- Mixed Ferm
- ABV = 5.0 – 6.5%
- IBU = 0-10
- SRM = 3-7
A sour, spontaneously fermented Belgian wheat beer traditionally served uncarbonated around 6 months of age. The base for fruit lambic and gueuze.
Lambic is traditionally served young (6 months) and uncarbonated from pitchers, while Gueuze is further aged, bottled and very highly carbonated. Less complex than gueuze, as Brett character often takes upwards of a year to develop.
- Colour = Pale yellow to deep gold (darkens with age)
- Clarity = Hazy to good (improves with age)
Key Aromas & Flavours:
- Malt = None
- Yeast + Bacteria = High; lactic acidity / Low to moderate; fruity esters (grapefruit when young; apple, honey with age) / None to moderate; barnyard character (earthy, goaty, hay and horse blanket)
- Hops = None
- Other = With age, sourness comes more into balance with barnyard character
- Malt = Low; bready-grainy
- Yeast + Bacteria = High; lactic acidity / Low to moderate; fruity esters (grapefruit when young; apple, honey, rhubarb with age) / None to moderate; barnyard character (earthy, goaty, hay and horse blanket)
- Hops = None
- Perceived Bitterness^ = None to low; generally undetectable
- Other = With age, sourness comes more into balance with malt, wheat and barnyard character
- Balance = Towards the acidity; sourness provides the balance instead of hop bitterness
- Body = Light
- Carbonation = Traditionally served uncarbonated; up to moderate, if bottled
- Astringency = Medium to high tart, puckering quality without being sharply astringent
- Malt = Pilsner malt, plus 30-40% unmalted wheat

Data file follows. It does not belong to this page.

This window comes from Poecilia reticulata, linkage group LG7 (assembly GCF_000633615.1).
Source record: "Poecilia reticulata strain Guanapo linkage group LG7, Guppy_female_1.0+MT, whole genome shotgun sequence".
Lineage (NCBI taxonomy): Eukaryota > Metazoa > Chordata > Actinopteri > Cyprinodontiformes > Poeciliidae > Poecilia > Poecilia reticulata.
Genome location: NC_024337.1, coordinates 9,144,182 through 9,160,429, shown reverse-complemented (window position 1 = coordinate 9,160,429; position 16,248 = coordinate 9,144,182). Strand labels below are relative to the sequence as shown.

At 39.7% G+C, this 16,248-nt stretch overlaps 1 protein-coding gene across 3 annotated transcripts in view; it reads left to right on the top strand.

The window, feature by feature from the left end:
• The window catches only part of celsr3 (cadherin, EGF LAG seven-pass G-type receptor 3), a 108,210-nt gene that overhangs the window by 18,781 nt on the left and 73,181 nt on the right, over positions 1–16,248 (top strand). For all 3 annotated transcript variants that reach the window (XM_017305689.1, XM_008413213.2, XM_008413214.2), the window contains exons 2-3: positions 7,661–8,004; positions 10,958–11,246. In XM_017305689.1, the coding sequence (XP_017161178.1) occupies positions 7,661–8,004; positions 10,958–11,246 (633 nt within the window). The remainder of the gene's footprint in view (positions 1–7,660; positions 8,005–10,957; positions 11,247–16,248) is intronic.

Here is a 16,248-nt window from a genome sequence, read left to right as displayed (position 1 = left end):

- Yeast + Bacteria = Spontaneously fermented
- Hops = Aged continental hop varietals (3+ years); for preservation, not bitterness
- Process = Spontaneously fermented with naturally occurring yeast and bacteria in predominately oaken barrels. (The barrels used are neutral with little oak character.)
Spontaneously fermented beer from the area in and around Brussels (the Senne Valley) stemming from a farmhouse brewing and blending tradition several centuries old.
Straight lambics are single-batch, unblended beers. Since they are unblended, the straight lambic is often a true product of the “house character” of a brewery and will be more variable than a gueuze. They are generally served young (6 months) and on tap as cheap, easy-drinking beers without any filling carbonation. Since the wild yeast and bacteria will ferment ALL sugars, they are typically bottled only when they have completely fermented.
Belgium = Cantillon Grand Cru Bruocsella (bottled); Boon, Drie Fonteinen (available on draught in specialty cafes in Brussels)
Sourced from the BJCP 2015 Style Guidelines.